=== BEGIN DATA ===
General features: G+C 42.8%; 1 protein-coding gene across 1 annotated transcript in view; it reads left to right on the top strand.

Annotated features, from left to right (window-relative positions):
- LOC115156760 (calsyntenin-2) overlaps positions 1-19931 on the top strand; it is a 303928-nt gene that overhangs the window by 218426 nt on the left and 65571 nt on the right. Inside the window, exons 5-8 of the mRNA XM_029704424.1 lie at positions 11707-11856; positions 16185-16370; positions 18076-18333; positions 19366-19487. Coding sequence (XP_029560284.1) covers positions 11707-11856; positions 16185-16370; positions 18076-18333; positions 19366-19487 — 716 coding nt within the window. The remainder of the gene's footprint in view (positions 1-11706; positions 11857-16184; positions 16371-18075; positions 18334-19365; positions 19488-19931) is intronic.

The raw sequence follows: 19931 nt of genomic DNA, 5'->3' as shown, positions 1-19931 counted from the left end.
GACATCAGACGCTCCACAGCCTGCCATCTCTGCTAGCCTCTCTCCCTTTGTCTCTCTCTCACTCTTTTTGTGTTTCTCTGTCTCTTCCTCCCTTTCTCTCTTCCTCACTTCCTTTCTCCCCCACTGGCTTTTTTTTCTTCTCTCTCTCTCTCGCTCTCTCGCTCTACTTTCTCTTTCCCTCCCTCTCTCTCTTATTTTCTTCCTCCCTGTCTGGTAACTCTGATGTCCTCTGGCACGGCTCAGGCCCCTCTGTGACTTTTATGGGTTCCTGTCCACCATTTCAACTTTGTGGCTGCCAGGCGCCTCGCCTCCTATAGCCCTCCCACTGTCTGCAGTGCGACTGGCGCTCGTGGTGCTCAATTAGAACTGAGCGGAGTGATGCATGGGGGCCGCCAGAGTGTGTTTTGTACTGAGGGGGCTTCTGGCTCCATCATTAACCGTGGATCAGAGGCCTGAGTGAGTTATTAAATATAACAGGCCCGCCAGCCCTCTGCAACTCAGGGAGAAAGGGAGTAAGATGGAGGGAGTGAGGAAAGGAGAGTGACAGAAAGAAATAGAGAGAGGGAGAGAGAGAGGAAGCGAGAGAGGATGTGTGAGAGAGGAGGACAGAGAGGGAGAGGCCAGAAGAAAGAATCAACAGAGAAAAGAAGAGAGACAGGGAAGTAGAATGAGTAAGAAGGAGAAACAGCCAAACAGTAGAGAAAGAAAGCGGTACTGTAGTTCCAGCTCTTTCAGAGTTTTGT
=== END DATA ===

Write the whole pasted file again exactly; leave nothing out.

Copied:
General features: G+C 42.8%; 1 protein-coding gene across 1 annotated transcript in view; it reads left to right on the top strand.

Annotated features, from left to right (window-relative positions):
- LOC115156760 (calsyntenin-2) overlaps positions 1-19931 on the top strand; it is a 303928-nt gene that overhangs the window by 218426 nt on the left and 65571 nt on the right. Inside the window, exons 5-8 of the mRNA XM_029704424.1 lie at positions 11707-11856; positions 16185-16370; positions 18076-18333; positions 19366-19487. Coding sequence (XP_029560284.1) covers positions 11707-11856; positions 16185-16370; positions 18076-18333; positions 19366-19487 — 716 coding nt within the window. The remainder of the gene's footprint in view (positions 1-11706; positions 11857-16184; positions 16371-18075; positions 18334-19365; positions 19488-19931) is intronic.

The raw sequence follows: 19931 nt of genomic DNA, 5'->3' as shown, positions 1-19931 counted from the left end.
GACATCAGACGCTCCACAGCCTGCCATCTCTGCTAGCCTCTCTCCCTTTGTCTCTCTCTCACTCTTTTTGTGTTTCTCTGTCTCTTCCTCCCTTTCTCTCTTCCTCACTTCCTTTCTCCCCCACTGGCTTTTTTTTCTTCTCTCTCTCTCTCGCTCTCTCGCTCTACTTTCTCTTTCCCTCCCTCTCTCTCTTATTTTCTTCCTCCCTGTCTGGTAACTCTGATGTCCTCTGGCACGGCTCAGGCCCCTCTGTGACTTTTATGGGTTCCTGTCCACCATTTCAACTTTGTGGCTGCCAGGCGCCTCGCCTCCTATAGCCCTCCCACTGTCTGCAGTGCGACTGGCGCTCGTGGTGCTCAATTAGAACTGAGCGGAGTGATGCATGGGGGCCGCCAGAGTGTGTTTTGTACTGAGGGGGCTTCTGGCTCCATCATTAACCGTGGATCAGAGGCCTGAGTGAGTTATTAAATATAACAGGCCCGCCAGCCCTCTGCAACTCAGGGAGAAAGGGAGTAAGATGGAGGGAGTGAGGAAAGGAGAGTGACAGAAAGAAATAGAGAGAGGGAGAGAGAGAGGAAGCGAGAGAGGATGTGTGAGAGAGGAGGACAGAGAGGGAGAGGCCAGAAGAAAGAATCAACAGAGAAAAGAAGAGAGACAGGGAAGTAGAATGAGTAAGAAGGAGAAACAGCCAAACAGTAGAGAAAGAAAGCGGTACTGTAGTTCCAGCTCTTTCAGAGTTTTGT